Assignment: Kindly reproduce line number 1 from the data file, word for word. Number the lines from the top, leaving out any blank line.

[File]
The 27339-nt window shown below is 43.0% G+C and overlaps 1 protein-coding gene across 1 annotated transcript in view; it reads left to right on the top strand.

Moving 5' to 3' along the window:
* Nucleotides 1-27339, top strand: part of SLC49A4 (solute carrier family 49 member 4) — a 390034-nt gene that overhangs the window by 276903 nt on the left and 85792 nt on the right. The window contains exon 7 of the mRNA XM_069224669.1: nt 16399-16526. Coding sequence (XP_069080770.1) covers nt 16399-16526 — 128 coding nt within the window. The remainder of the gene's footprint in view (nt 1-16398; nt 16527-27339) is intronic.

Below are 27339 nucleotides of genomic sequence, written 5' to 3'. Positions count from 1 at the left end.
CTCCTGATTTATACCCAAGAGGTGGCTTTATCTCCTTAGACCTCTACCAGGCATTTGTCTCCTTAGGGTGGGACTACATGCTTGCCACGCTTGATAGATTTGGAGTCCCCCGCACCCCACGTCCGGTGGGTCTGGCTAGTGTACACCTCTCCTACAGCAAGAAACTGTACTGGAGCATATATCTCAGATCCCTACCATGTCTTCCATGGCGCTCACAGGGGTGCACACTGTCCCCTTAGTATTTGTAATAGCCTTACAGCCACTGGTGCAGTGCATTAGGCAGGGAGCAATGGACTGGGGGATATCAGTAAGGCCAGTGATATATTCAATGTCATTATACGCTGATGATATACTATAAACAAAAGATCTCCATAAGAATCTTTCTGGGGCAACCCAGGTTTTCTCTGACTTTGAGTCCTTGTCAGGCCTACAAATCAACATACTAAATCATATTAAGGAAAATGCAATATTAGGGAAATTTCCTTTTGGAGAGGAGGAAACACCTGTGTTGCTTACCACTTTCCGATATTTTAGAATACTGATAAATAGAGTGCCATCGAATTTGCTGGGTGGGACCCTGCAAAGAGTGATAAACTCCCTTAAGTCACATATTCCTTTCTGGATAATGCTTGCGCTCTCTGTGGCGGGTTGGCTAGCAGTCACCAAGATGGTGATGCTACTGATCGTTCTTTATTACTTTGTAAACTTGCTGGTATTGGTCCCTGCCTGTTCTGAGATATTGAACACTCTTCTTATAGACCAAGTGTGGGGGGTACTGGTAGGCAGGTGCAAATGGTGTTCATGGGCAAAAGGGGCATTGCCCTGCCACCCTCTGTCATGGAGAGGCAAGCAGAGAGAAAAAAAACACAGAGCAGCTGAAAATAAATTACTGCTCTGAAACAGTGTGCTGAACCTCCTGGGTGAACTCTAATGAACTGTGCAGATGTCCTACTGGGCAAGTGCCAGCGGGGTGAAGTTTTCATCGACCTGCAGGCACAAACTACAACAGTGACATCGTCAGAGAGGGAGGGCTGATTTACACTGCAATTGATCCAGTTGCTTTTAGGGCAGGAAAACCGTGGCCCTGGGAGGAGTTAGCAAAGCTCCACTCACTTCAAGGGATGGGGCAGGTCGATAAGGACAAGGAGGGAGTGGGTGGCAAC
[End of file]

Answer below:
The 27339-nt window shown below is 43.0% G+C and overlaps 1 protein-coding gene across 1 annotated transcript in view; it reads left to right on the top strand.